Dow Jones Industrial Average Tops 20,000 For First Time in History





Dow Jones Industrial - DOW - 20,000 - Logo / sign / concept.Pop open the champagne bottles, as the Dow Jones Industrial Average topped 20,000 points for the first time ever today.

-

The Dow Jones Industrial Average has been on an unbelievable tear since President Trump's election victory on November 8th. The index is up nearly 10% (9.5%) since that time, while the S+P 500 is up 7% and the NASDAQ is up roughly 9%.

The Dow Jones Industrial Average's gains have been led by banks, as the Trump Administration is expected to loosen the regulations that have decreased the industry's profits over the past decade or so. In addition, massive infrastructure projects, pro-business policies and an expected raft of tax cuts (both for personal and business) have helped to buoy the fortunes of many publicly traded companies over the past couple of months.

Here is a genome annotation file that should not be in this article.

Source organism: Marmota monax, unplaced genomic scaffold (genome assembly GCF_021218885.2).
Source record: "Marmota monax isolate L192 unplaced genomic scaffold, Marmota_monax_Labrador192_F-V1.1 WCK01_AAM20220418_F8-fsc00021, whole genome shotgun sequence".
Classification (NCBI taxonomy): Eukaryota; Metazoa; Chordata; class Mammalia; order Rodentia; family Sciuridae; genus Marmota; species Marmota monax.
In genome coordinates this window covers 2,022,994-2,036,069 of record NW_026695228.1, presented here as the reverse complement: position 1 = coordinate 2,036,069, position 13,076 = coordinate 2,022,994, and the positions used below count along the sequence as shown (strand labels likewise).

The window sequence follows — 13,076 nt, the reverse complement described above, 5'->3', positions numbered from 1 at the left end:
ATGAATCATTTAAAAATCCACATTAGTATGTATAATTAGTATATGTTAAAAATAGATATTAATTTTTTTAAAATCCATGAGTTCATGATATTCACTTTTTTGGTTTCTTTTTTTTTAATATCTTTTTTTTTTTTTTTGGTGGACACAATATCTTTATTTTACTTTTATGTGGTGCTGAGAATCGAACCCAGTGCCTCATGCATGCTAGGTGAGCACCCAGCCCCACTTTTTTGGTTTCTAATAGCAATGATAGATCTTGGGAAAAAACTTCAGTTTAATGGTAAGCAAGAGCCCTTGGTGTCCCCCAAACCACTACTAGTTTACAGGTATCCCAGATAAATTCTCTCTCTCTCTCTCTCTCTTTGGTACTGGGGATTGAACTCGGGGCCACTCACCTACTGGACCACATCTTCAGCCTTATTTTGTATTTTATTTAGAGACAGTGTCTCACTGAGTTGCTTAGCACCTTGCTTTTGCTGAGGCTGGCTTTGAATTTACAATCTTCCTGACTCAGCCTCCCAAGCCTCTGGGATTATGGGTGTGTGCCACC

Sure, tail risk has likely materially increased since President Trump was elected in November, though the environment is certainly one that will be conducive to the shares of many companies heading higher, at least for now.

-

According to market historians, the DJIA's move from 19,000 to 20,000 was the second fastest 1,000 point move in its history, taking just 42 days to complete (the fastest 1,000 point move came in 1999, when the index took just 24 days to move from 11,000 to 12,000).

It should also be mentioned that it took the DJIA roughly 18 years to move from 10,000 to 20,000, as it first touched the 10,000 level on March 29th, 1999. If you'll remember, CNBC (which was remarkably popular at the time), had a massive amount of coverage for "Dow 10,000".

At the time, it likely would have seemed absurd to predict that it would take the market nearly two decades to breach the 20,000 mark, especially given the amount of bullishness that was prevalent in the markets at the time. Reversely, it would have seemed absurd to predict that the DJIA would break 20,000 within 7+ years of the darkest days of the "Great Recession" in 2008-2009.

-

Goldman Sachs has been the biggest contributor to the DJIA's gains over the past couple of months, as the company has made a massive move based on Trump's pro-business and pro-bank stance.




Filed under: General Knowledge

Related Articles